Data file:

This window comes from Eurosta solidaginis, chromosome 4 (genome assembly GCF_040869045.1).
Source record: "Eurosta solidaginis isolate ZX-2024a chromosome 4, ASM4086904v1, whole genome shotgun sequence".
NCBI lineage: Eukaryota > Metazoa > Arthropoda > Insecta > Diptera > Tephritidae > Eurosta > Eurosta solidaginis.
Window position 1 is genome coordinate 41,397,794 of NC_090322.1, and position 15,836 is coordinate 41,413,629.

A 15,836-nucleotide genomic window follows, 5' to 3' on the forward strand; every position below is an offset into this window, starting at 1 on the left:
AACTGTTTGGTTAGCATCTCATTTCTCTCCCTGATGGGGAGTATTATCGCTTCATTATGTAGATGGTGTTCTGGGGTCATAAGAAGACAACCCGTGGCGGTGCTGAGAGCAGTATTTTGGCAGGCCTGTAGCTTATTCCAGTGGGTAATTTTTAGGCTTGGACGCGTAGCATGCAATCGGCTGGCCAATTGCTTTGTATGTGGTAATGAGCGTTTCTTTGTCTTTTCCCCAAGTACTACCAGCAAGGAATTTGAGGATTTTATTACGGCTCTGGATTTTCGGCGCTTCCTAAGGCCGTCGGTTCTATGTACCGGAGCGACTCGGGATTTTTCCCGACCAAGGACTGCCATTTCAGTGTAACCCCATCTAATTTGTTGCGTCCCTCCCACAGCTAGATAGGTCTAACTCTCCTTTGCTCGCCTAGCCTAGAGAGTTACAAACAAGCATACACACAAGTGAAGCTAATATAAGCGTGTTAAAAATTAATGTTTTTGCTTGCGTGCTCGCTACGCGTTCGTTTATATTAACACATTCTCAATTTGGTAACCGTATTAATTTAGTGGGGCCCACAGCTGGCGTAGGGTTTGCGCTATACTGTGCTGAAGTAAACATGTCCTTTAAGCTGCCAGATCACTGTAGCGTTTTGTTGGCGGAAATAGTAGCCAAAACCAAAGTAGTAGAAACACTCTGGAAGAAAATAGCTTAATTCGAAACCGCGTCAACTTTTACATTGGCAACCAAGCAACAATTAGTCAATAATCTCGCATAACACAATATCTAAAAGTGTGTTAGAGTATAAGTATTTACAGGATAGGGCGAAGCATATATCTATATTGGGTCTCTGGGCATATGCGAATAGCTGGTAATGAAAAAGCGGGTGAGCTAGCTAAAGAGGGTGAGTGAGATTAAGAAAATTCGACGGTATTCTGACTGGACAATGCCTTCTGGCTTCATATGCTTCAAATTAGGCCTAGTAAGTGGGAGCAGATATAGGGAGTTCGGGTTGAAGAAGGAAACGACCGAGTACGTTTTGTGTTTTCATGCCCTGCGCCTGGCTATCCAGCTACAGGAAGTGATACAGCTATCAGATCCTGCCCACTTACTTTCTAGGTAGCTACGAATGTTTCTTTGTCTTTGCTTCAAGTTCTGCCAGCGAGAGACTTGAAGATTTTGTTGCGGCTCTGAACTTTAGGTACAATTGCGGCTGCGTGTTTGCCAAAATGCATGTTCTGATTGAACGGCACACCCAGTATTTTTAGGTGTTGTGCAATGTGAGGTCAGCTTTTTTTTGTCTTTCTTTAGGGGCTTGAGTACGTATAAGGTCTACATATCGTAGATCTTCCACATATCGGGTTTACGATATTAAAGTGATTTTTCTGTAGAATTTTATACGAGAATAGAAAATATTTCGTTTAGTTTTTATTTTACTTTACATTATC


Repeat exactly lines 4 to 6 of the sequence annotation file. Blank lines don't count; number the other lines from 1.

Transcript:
Window position 1 is genome coordinate 41,397,794 of NC_090322.1, and position 15,836 is coordinate 41,413,629.

A 15,836-nucleotide genomic window follows, 5' to 3' on the forward strand; every position below is an offset into this window, starting at 1 on the left:
AACTGTTTGGTTAGCATCTCATTTCTCTCCCTGATGGGGAGTATTATCGCTTCATTATGTAGATGGTGTTCTGGGGTCATAAGAAGACAACCCGTGGCGGTGCTGAGAGCAGTATTTTGGCAGGCCTGTAGCTTATTCCAGTGGGTAATTTTTAGGCTTGGACGCGTAGCATGCAATCGGCTGGCCAATTGCTTTGTATGTGGTAATGAGCGTTTCTTTGTCTTTTCCCCAAGTACTACCAGCAAGGAATTTGAGGATTTTATTACGGCTCTGGATTTTCGGCGCTTCCTAAGGCCGTCGGTTCTATGTACCGGAGCGACTCGGGATTTTTCCCGACCAAGGACTGCCATTTCAGTGTAACCCCATCTAATTTGTTGCGTCCCTCCCACAGCTAGATAGGTCTAACTCTCCTTTGCTCGCCTAGCCTAGAGAGTTACAAACAAGCATACACACAAGTGAAGCTAATATAAGCGTGTTAAAAATTAATGTTTTTGCTTGCGTGCTCGCTACGCGTTCGTTTATATTAACACATTCTCAATTTGGTAACCGTATTAATTTAGTGGGGCCCACAGCTGGCGTAGGGTTTGCGCTATACTGTGCTGAAGTAAACATGTCCTTTAAGCTGCCAGATCACTGTAGCGTTTTGTTGGCGGAAATAGTAGCCAAAACCAAAGTAGTAGAAACACTCTGGAAGAAAATAGCTTAATTCGAAACCGCGTCAACTTTTACATTGGCAACCAAGCAACAATTAGTCAATAATCTCGCATAACACAATATCTAAAAGTGTGTTAGAGTATAAGTATTTACAGGATAGGGCGAAGCATATATCTATATTGGGTCTCTGGGCATATGCGAATAGCTGGTAATGAAAAAGCGGGTGAGCTAGCTAAAGAGGGTGAGTGAGATTAAGAAAATTCGACGGTATTCTGACTGGACAATGCCTTCTGGCTTCATATGCTTCAAATTAGGCCTAGTAAGTGGGAGCAGATATAGGGAGTTCGGGTTGAAGAAGGAAACGACCGAGTACGTTTTGTGTTTTCATGCCCTGCGCCTGGCTATCCAGCTACAGGAAGTGATACAGCTATCAGATCCTGCCCACTTACTTTCTAGGTAGCTACGAATGTTTCTTTGTCTTTGCTTCAAGTTCTGCCAGCGAGAGACTTGAAGATTTTGTTGCGGCTCTGAACTTTAGGTACAATTGCGGCTGCGTGTTTGCCAAAATGCATGTTCTGATTGAACGGCACACCCAGTATTTTTAGGTGTTGTGCAATGTGAGGTCAGCTTTTTTTTGTCTTTCTTTAGGGGCTTGAGTACGTATAAGGTCTACATATCGTAGATCTTCCACATATCGGGTTTACGATATTAAAGTGATTTTTCTGTAGAATTTTATACGAGAATAGAAAATATTTCGTTTAGTTTTTATTTTACTTTACATTATC